Europe's Mercury mission swings into action

BepiColombo
This artist’s impression provides a view of the two BepiColombo spacecraft, the Mercury Planetary Orbiter (MPO) and the Mercury Magnetospheric Orbiter (MMO), in their elliptical polar orbits around Mercury. The MPO will circle the planet along an orbit ranging between 400 and 1500 kilometres above the surface. The MMO orbit ranges between 400 and 12 000 kilometres above the surface. The inclination and the eccentricity of these orbits are optimised for the study of the planet and of its magnetosphere in the very high temperature environment around Mercury. The MPO will circle the planet along an orbit ranging between 400 and 1500 kilometres distance from the surface. The MMO orbit ranges between 400 and 12000 kilometres from the surface. The inclination and the eccentricity of these orbits are optimised for the study of the planet and of its magnetosphere in the very-high-temperature environment around Mercury. Credits: ESA - image by C.Carreau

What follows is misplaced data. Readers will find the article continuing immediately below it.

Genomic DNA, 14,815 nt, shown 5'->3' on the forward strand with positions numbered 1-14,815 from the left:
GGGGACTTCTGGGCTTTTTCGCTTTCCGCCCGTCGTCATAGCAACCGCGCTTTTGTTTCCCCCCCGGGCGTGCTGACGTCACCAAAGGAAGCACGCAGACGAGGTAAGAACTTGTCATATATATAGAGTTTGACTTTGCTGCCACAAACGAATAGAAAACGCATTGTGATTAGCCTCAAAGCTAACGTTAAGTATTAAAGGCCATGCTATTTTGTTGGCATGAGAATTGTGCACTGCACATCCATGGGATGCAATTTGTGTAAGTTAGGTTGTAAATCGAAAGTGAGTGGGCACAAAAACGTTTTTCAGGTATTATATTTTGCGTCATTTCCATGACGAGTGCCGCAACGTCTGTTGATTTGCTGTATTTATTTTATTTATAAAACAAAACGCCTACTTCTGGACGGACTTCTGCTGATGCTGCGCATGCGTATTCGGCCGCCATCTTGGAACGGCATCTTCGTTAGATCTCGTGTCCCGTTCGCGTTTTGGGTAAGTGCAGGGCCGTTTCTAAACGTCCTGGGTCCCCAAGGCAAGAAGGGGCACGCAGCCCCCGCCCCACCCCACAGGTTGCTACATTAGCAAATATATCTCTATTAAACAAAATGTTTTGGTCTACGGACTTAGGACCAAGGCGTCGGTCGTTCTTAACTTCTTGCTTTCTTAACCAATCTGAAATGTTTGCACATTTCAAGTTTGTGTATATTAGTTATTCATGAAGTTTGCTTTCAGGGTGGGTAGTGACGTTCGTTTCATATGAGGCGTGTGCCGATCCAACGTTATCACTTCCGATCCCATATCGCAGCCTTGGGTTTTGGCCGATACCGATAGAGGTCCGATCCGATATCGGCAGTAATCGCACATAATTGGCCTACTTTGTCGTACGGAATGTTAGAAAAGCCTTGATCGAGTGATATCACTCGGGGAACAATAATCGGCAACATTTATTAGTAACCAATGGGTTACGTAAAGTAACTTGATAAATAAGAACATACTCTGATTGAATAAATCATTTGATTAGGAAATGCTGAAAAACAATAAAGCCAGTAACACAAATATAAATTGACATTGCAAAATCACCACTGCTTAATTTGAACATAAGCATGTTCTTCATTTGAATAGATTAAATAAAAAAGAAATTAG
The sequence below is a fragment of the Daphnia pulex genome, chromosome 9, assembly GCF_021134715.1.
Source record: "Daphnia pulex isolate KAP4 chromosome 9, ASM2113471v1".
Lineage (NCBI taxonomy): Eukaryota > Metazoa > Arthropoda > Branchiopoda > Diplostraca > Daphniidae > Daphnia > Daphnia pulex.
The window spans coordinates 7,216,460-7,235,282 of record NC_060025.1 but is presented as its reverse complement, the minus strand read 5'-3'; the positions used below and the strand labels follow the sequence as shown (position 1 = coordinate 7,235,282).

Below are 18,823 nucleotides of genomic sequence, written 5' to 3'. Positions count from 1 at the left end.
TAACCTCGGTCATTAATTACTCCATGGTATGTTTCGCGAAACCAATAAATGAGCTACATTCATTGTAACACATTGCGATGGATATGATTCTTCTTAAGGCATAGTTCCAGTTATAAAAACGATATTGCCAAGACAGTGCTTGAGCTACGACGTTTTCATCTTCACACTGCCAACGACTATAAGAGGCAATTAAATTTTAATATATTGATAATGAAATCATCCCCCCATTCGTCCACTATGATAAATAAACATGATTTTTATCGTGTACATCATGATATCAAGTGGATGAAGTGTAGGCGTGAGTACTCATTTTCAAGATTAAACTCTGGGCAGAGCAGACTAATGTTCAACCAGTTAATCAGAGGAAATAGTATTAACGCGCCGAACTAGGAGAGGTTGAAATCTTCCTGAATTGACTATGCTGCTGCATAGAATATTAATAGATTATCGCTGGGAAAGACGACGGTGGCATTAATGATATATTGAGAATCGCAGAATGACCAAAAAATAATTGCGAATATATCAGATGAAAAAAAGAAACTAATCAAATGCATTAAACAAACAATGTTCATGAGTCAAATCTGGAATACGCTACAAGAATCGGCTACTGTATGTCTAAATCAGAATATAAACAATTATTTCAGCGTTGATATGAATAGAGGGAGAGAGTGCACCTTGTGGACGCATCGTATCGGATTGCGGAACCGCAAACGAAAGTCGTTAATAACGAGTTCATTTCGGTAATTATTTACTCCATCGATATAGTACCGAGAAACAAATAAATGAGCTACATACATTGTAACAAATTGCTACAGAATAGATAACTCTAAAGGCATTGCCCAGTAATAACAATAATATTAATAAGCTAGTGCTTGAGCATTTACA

The European Space Agency (ESA) signalled the start of a busy period for the planet Mercury, when it signed the contract for industrial development to start for the BepiColombo mission today (18th January 2008) at Astrium in Friedrichshafen, Germany. UK scientists and industry have key roles in BepiColombo, including construction of spacecraft subsystems and science instrument design.

BepiColombo, a mission to make the most comprehensive study of Mercury ever, is due for launch in August 2013. It is the first dual mission to Mercury, with one European spacecraft and one provided from Japan. The programme is carried out as a joint mission under ESA leadership with the Japanese Aerospace Exploration Agency (JAXA).

Professor Keith Mason, Chief Executive of the Science and Technology Facilities Council which funds UK space science said “BepiColombo will make the most detailed study of Mercury ever, revealing the secrets of the planet closest to the Sun – what it is formed of, how the Sun affects it and what we can learn about the other planets by comparison. It is technically challenging to send a probe to Mercury due to the extreme heat conditions, high levels of radiation and the strong gravitational pull of the Sun. A mission of this complexity reveals the ingenuity of our scientists and engineers.”